Longitudinal ultrasonic attenuation measurements in tellurite glasses containing molybdenum oxide with different concentrations have been made by making use of the pulse-echo technique at 2.4,6 and 10 MHz frequencies in the temperature range - 160 to 2Ye. The results showed the presence of a well defined peak which shifts its position to higher temperature with increasing frequency. This suggests some sort of relaxation process and the activation energies as well as relaxation frequencies were calculated. It was found that the activation energy decreases with increasing molybdenum oxide concentration. Discussion of the results obtained has been reported.

Baker, Richard A.*; Netravali, A.N.t; Sachse, Wolfgang* Fibre strength characterization from an acoustic emission based single fibre composite test *Department of Theoretical and Applied Mechanics, Cornell University, Ithaca, New York 14853, USA t Fiber Science Program, Department of Textiles and Apparel This paper describes how acoustic emission (AE) is used to determine fibre strength characteristics at very short gauge lengths. Our method is based on single fibre composite (SFC) techniques used to determine interfacial properties of composite constituents. In the conventional version of the SFC test, a fibre embedded in a polymer matrix is loaded in tension. which results in fragmentation of the fibre. The final fragmentation length distribution combined with a micro-mechanical model determines the average fibre matrix interfacial shear strength. In this paper, we present three specific improvements to the SFC test that relies on acoustic emission measurements to detect the fibre fractures and to locate the fibre breaks while the specimen is loaded in tension. These improvements are: (I) determination of the fragmentation history of the fibre; (2) a novel procedure for the in situ measurement of the wavespeed of the first wave arrival that is based on a pulsed thermoelastic source; and (3) an adaptive signal processing procedure which permits a high-resolution determination of the arrival time of signals detected at the sensors, which is robust for a broad range of wave shapes. Using AE monitoring enabled us to go beyond determining only the interfacial shear strength (IFSS). to determining the fibre strength/length relationship at short fibre gauge lengths. Previously fibre strength has been determined by hundreds of individual fibre tension tests. These tests are limited to gauge lengths of greater than one centimetre and results are extrapolated to the lengths of interest around one millimetre. By tracking both the fibre failure stress and the fibre fragmentation length for each break during the test we are able to determine the fibre statistical strength parameters. We observed that the in situ fibre strength values obtained from such SFC tests were slightly higher and had lower variability than those obtained from conventional tensile tests. The higher stress values can be accounted for by the presence of a debond region along the fibre/matrix interface or a bridging of pre-existing cracks in the fibre. The lower variability may be a consequence of the single fibre being tested rather than the large number that is required to carry out the conventional tensile tests. The AE data also revealed a change in Wei bull shape parameter at a particular fragment length, which may indicate different flaw popUlations for fibres longer and shorter than this length. Additional measurements using this approach are being conducted to permit a more precise evaluation of the errors associated with the determination of the fibre fragment length and the in situ fibre failure stress. For accurate source location, we must know the effective wave speed of the first wave arrival over a broad range of specimen strains. To determine this wave speed we have used a small thermoelastic source mounted on the specimen. A small strain gauge glued to the side of the specimen was pulsed, simulating an AE event, and a piezoelectric sensor was scanned along the length. Thus, we determined an effective wave speed of first wave arrival for an epoxy specimen with significant damping as a function of distance from the source. Integration of this wave speed calibration into the source location algorithm of the automated version of the test is currently under way. In our initial application of AE measurements to determine the locations of the fibre breaks, we processed every digitized waveform manually to determine the difference in arrival time of two signals. Because background noise causes numerous false triggers when set for maximum sensitivity, the by hand approach is not practical. When the imbedded fibres are large in diameter or possess high fracture strength, the breaks are accompanied by large amplitude emissions which are easily discerned from the smaller-amplitude noise. For such cases, the normal threshold triggering circuitry in commercially available counters is adequate for reliably determining the difference in arrival times. In measurement situations when the above conditions are not met, difficulties may arise in obtaining reliable arrival time data. For this reason, we implemented a processing algorithm for determining the first wave arrivals in software. Because the time involved in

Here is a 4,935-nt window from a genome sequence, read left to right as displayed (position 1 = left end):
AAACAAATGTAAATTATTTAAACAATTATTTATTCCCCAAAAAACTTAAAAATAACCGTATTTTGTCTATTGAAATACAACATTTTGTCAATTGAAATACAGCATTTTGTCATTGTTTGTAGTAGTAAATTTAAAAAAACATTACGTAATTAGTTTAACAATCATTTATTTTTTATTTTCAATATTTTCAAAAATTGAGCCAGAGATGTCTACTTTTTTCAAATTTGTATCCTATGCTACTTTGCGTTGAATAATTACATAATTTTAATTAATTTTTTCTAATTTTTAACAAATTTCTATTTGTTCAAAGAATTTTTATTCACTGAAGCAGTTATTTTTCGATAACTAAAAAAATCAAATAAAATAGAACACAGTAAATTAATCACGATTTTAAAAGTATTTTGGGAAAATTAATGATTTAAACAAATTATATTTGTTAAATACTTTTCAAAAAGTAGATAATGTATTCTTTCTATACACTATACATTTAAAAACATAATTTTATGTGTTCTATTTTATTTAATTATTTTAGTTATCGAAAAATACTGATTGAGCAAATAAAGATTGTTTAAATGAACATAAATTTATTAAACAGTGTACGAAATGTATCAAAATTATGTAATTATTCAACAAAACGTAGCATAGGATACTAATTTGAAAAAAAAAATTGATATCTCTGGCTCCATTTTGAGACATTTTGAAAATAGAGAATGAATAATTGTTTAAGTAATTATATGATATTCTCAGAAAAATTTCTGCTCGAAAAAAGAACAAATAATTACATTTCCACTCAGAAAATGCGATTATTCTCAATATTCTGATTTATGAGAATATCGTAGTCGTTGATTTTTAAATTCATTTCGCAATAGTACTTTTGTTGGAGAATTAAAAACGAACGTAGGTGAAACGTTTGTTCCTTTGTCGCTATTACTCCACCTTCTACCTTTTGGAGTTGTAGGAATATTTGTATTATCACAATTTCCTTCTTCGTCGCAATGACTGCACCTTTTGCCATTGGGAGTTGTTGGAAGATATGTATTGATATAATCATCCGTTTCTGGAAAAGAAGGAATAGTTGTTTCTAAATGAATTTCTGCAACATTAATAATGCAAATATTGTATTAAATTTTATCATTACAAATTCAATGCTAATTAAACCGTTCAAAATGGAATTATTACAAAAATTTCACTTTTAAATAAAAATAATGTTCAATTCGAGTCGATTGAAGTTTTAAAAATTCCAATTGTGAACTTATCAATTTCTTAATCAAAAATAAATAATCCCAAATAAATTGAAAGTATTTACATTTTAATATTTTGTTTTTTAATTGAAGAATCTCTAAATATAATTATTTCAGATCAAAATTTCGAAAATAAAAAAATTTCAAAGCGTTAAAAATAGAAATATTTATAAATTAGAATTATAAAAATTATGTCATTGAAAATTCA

NDT & E International Volume 25 Number 4/5 1992